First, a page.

Q: What is Ohio’s “Quick Clear” law?
A: Ohio’s Quick Lear law became effective December 30, 2008. Its purpose is to speed up the removal of an unoccupied vehicle that may be blocking traffic or endangering the public’s safety following an accident. The law allows police or fire department personnel to remove such a vehicle without getting the vehicle owner’s consent, as long as the removal is approved by the law enforcement agency conducting the accident scene investigation. See Ohio Revised Code 4513.66, "Removal of Highway Obstruction," http://codes.ohio.gov/orc/4513.66.
Q: If removing a blocking vehicle causes property damage, can those who authorized or moved the vehicle be held liable for the damage?
A: Generally, no, as long as the vehicle removal was first approved by the appropriate law enforcement agency, the qualified people who authorized or helped to move the unoccupied vehicle are not liable for any property damage that may result from moving the vehicle. Qualified people include the following: department of transportation employee, sheriff and deputy sheriff, police chief or municipal or township police officer, state highway patrol trooper, fire department chief, officer or firefighter.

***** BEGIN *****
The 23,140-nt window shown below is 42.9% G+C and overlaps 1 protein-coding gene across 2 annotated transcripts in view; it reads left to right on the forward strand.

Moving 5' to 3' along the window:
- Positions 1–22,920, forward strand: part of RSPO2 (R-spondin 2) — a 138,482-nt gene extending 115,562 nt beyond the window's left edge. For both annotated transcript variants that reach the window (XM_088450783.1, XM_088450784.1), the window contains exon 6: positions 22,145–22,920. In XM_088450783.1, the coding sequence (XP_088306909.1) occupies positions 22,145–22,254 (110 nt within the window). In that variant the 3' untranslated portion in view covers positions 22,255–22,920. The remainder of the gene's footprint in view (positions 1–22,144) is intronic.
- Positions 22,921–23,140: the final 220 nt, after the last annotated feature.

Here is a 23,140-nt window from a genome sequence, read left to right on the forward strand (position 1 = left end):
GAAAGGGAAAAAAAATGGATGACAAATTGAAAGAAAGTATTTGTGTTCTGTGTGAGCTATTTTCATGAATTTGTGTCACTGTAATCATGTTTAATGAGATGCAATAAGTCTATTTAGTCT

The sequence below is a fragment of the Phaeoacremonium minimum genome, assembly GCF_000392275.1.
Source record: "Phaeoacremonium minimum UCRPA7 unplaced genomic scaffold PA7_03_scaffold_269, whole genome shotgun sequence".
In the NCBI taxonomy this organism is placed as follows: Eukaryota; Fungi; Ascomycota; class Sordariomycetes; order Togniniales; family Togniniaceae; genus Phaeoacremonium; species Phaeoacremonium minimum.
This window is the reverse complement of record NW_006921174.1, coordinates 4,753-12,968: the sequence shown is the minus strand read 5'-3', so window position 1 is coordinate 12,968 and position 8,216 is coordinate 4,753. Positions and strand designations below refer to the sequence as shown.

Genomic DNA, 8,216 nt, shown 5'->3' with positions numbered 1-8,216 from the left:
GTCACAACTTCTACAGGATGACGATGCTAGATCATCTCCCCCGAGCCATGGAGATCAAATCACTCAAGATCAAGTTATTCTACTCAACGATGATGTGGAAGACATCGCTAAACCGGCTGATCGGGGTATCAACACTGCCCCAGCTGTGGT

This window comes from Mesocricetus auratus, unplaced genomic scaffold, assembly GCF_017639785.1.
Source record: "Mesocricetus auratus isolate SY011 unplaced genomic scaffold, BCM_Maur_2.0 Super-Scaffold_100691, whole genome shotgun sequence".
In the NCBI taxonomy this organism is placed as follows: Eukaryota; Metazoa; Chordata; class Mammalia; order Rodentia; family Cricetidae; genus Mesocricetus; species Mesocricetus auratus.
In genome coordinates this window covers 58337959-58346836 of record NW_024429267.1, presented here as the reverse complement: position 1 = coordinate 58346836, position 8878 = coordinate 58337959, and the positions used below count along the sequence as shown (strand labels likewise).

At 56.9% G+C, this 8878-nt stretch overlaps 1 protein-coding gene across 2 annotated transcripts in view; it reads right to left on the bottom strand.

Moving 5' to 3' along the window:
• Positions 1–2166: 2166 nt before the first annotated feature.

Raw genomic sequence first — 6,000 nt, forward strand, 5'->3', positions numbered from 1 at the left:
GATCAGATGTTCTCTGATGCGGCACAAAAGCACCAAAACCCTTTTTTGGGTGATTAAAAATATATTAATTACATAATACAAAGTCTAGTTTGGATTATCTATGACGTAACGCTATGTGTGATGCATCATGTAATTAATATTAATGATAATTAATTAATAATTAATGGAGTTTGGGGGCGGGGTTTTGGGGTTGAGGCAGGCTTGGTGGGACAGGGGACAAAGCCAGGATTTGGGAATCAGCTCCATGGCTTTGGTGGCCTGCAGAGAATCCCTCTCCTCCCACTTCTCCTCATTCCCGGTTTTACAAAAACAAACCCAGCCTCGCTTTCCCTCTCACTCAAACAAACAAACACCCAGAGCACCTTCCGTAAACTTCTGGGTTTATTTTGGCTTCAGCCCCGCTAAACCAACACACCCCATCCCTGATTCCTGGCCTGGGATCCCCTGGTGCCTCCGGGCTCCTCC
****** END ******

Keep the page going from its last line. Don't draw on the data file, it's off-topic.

Q: Can a private tow truck company be held liable for damage under this law?
A: Tow truck companies are protected under this law, so long as they are acting according to law enforcement direction and have not performed the removal “in a reckless and willful manner.”
Q: Does the “Quick Clear” law apply if the unoccupied vehicle contains hazardous material?
A: No. Accidents involving hazardous materials must be carefully secured by a trained hazardous materials team. The Quick Clear law does not apply to any person or entity involved in removing an unoccupied vehicle, cargo or personal property if the removal would cause or contribute to the release of a hazardous material or to structural damage to the roadway.
Q: What happens if police and fire officials disagree about whether a blocking vehicle should be removed?
A: The Quick Clear law requires police/law enforcement approval before a blocking vehicle can be removed, but the fire department is in command of scene safety, including placement of emergency fire and EMS apparatus. Fire departments and law enforcement personnel are encouraged to conduct joint training on the new law to develop mutual “Quick Clear” protocols for accident scenes.
This “Law You Can Use” column was provided by the Ohio State Bar Association. It was prepared by Lawrence T. Bennett, Esq., program chair, Fire Science & Emergency Management, University of Cincinnati.